The carrier’s chief financial officer Mark Powers said in July that even without the partnership with American, JetBlue has continued to realise a portion of revenues it previously designated as incremental from the tie-up.

The carrier is not the only one among its US peers to be constantly seeking new global airline partners, however.

Virgin America, which announced plans in July to go public in its next major phase of growth, already lists more than 20 airline interline and codeshare partners. Most recently it applied to the US Department of Transportation to codeshare with Shanghai-based China Eastern Airlines.

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Elsewhere in the Americas, low-cost carriers like WestJet, Gol and Azul have formed partnerships with several airlines. In Gol’s case, it has aligned itself strongly with SkyTeam carriers – a partnership that has extended to the point of SkyTeam members investing in Gol.

Air France-KLM in February embarked on a $100 million investment in Gol, in exchange for shares in the Brazilian carrier and commercial agreements between the two carriers. They also plan to expand their codeshare partnership. The tie-up followed a similar deal between Gol and SkyTeam carrier Delta Air Lines.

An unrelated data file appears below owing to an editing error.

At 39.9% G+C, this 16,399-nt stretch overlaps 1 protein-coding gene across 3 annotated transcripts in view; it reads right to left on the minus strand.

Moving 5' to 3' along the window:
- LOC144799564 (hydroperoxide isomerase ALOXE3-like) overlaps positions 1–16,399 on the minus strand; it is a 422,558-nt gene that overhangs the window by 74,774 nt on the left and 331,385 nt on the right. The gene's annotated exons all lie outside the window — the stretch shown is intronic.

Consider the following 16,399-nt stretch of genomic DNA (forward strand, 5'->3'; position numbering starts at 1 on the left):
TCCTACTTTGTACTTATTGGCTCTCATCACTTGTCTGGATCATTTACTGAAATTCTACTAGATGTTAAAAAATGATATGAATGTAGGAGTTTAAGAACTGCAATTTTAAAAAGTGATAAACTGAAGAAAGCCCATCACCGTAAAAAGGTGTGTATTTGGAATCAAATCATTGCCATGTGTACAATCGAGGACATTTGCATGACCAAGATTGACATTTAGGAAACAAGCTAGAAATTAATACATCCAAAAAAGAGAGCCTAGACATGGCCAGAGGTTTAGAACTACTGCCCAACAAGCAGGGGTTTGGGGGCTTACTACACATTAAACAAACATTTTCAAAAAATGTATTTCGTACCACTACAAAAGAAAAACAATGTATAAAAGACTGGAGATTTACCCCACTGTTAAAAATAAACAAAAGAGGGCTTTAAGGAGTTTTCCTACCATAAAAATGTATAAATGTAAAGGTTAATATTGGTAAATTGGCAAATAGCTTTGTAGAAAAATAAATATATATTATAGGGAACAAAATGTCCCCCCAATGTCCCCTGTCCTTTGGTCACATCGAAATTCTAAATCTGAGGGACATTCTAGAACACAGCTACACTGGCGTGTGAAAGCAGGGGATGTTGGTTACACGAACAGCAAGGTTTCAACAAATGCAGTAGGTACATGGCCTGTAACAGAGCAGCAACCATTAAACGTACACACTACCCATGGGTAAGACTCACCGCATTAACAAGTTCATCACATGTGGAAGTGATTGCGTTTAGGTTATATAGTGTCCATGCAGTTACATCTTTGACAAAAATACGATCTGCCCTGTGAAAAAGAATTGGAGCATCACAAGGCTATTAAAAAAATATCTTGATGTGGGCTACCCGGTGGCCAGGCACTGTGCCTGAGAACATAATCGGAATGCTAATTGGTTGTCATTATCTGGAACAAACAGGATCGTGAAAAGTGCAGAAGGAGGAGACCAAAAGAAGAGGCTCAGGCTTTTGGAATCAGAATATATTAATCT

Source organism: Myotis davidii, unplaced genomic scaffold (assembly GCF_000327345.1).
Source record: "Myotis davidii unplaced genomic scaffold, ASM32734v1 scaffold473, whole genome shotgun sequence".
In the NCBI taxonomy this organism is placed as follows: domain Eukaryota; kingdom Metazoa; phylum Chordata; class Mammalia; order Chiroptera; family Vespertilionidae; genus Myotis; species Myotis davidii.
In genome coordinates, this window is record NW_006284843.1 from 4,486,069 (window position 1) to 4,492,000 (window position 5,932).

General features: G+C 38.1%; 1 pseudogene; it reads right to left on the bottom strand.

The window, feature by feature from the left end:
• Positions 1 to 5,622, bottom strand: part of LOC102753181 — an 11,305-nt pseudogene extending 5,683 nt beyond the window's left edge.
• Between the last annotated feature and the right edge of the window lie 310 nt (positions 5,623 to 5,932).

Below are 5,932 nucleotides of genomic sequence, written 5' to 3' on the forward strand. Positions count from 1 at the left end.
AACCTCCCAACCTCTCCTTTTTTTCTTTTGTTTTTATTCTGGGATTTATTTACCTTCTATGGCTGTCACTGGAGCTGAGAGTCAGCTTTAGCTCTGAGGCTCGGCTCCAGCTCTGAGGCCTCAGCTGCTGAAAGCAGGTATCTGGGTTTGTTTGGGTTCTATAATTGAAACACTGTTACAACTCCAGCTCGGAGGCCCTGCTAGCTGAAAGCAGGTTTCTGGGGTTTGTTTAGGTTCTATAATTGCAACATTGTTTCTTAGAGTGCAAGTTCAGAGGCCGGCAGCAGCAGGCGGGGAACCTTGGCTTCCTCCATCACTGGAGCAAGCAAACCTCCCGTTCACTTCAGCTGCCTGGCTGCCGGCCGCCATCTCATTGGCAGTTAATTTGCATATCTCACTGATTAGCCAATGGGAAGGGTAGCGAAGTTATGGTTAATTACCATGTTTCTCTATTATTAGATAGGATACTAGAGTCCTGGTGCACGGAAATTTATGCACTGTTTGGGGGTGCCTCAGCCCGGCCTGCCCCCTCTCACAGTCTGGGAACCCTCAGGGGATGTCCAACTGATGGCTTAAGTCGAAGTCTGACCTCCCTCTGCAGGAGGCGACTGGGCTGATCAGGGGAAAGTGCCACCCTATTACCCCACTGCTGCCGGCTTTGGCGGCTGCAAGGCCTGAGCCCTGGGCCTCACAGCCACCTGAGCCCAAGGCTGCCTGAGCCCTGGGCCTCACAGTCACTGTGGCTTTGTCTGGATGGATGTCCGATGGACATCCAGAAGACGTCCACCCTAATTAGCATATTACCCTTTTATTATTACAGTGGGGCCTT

Gol and Delta are codeshare partners, and Gol also utilises Delta TechOps for substantial maintenance work. The two airlines have become so close that Gol’s chief executive Paulo Kakinoff has said he does not rule out a joint venture with Delta – a sentiment echoed by the Atlanta-based carrier.

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Aside from Delta and Air France-KLM, SkyTeam members Aerolíneas Argentinas and Alitalia also codeshare with Gol.

Despite Gol’s partnerships with SkyTeam carriers, the Brazilian airline has repeatedly said it has no plans to join an airline alliance. Instead, it views the deals as aligned with its plan to seek out long-term strategic partnerships and boost its capital structure.

In Canada, SkyTeam has found a partner in Calgary-based WestJet, which codeshares with six SkyTeam members. The Canadian airline is part of a trial at Vancouver International airport with SkyTeam airlines, involving the use of a simple passenger interface to make transfers easier for carriers transiting between WestJet and SkyTeam airlines’ flights.

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Five of WestJet’s six SkyTeam partners – KLM, Delta, China Eastern, China Southern Airlines and Korean Air – serve Vancouver. SkyTeam says it is exploring a similar trial at Brazilian airports with Gol.

WestJet indicated recently it would look for more codeshare partners when it begins operating its first widebody aircraft in late 2015. Chief executive Gregg Saretsky says two-way codeshares with long-haul international airlines will make sense once WestJet adds long-haul flying to its portfolio.